KEF has close ties with Chord Electronics so a DAVE DAC/preamp and SPM 1050 MkII power amp have been made available for testing. It is a simple business to connect my Melco N1A (HFC 397) to the DAVE to create a functional system with my music library to hand. I only need a minute or so of the 24/88.2 SACD rip of Dead Can Dance’s Toward The Within to establish that while it looks spectacular, the form of the Blade Two definitely follows function. The six drivers in each cabinet have the unerring ability to function as one to the extent where there is a disconnect between what your eyes see and ears can hear. The reproduction of the performing space in Rakim lacks any sense of ambiguity about where performers are and the space that they inhabit. More than anything else, the effect is like wearing a giant pair of open-backed headphones.
If you play something rather smaller in scale like Regina Spektor’s Consequence Of Sounds, the KEF shrinks its scale back to the intimacy of a single vocalist and a piano but never loses that cohesion and sense of an almost perfect soundstage. The crossover points between the drivers are utterly imperceptible and the tonality is unaffected by the shift from driver to driver. Even when listening to something comparatively low key and gentle, the impression is extremely dynamic. Spektor’s sharp, staccato vocals leap out of the soundstage with every syllable reproduced with an unwavering intensity. Minute pauses for breath, lost almost everywhere else are here in full. The piano is a physical presence that has meaningful weight to its struck keys and a tangible delay to the notes that are played.
This does mean the Blade Two is not a speaker that is going to cosset you or wrap you in a sort of comforting blanket of sound. It demands your attention and focus in a manner that I suspect won’t appeal to everyone. While it has a superbly refined top end, it has little interest in sugar coating material that is rough or compressed and the whole presentation is the antithesis of ‘background listening’ although if you are spending £16,000 on a pair of speakers to burble away in the background, your priorities are rather different to the norm.
If you accept this, give it your undivided attention and ensure it is fed by suitably capable equipment, the results are unquestionably thrilling. The 24/44.1 download of Scratch Massive’s live Communion album allows the Blade Two to demonstrate every feature in its impressive arsenal. The opening Waiting For A Sign is underpinned by bass that suggests that KEF’s thoughts on the boost in room are entirely accurate. As the chorus kicks in, you are presented with a furious wave of sound that you feel as much as hear.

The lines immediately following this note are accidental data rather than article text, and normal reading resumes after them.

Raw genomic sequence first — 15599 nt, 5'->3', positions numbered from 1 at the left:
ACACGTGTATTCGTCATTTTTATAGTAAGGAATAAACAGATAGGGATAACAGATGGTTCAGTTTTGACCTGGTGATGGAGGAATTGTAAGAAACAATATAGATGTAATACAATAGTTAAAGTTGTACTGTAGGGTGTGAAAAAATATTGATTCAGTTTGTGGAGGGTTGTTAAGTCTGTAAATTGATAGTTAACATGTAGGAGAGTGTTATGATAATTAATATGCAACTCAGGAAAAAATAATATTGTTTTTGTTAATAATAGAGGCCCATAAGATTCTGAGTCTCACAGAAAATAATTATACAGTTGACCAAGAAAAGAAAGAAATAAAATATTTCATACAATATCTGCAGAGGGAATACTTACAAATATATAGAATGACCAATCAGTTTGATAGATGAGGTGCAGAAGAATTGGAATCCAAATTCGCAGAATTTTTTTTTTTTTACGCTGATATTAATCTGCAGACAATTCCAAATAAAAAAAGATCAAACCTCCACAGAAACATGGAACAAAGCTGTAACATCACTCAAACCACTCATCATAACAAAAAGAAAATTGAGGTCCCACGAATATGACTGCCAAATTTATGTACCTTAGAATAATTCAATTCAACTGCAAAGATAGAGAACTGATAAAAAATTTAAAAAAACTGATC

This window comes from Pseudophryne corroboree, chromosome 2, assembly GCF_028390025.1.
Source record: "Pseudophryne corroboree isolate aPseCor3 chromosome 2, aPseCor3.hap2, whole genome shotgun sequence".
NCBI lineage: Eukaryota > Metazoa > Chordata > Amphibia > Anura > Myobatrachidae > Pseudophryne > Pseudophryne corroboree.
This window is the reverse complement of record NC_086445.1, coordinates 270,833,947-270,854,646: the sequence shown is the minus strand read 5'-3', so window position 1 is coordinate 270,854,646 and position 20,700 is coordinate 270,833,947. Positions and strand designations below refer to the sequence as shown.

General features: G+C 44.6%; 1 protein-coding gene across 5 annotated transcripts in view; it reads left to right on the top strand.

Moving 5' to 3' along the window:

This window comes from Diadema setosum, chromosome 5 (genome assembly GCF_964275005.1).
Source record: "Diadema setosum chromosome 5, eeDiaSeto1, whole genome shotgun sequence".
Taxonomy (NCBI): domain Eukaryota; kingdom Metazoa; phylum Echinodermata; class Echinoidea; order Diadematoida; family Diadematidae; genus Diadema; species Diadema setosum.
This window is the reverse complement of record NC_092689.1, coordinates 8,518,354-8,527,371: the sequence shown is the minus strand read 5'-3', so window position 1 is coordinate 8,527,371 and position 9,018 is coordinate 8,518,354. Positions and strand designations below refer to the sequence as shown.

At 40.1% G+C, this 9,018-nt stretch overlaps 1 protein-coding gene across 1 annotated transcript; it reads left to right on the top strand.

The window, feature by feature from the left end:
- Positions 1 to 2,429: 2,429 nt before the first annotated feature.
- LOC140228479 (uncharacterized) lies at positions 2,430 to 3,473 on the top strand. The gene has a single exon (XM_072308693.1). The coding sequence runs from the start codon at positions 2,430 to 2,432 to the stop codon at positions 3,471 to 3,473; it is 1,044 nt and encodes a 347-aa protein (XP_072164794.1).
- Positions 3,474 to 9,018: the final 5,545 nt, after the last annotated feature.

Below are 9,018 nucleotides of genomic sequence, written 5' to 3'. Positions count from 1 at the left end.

Once you become used to the sheer scale on offer, you can appreciate that within this enormous presentation, the soundstage is effortlessly detailed and the character of all of the instruments at work are distinct but harmoniously presented as a whole. This is an album that exists to be played loud and the Blade Two is more than up to the challenge. You will need to ensure your amplification is up to the job too, not so much in terms of outright power but in the ability to work with a speaker that will highlight any shortcomings.
This is still a demanding speaker in terms of placement, in partnering equipment and in the listening demands that it makes of you. It should be expected that a speaker that looks the way this one does will never be an unobtrusive wallflower and there are rivals, even at this elevated price (see box out), that might be seen as easier to live with. This doesn’t matter, though. This is an uncompromising piece of engineering brilliance that does things with soundstage, scale, impact and three-dimensionality that are truly exceptional. Anyone lucky enough to own a pair will have a sculpture that’s also one of the most awe-inspiring loudspeakers on sale today. ES
Product: KEF Blade Two
Type: 3-way floorstanding loudspeaker
Dimensions (WxHxD): 338 x 1,461 x 475mm
● 25mm Uni-Q aluminium metal dome tweeter with 125mm mid driver
● 4x 165mm mid/bass drivers in opposed pairs
● Quoted sensitivity: 90dB/1W/1m
Distributor: GP Acoustics (UK) Ltd
Telephone: 01622 672261
Read the full reveiw in issue 420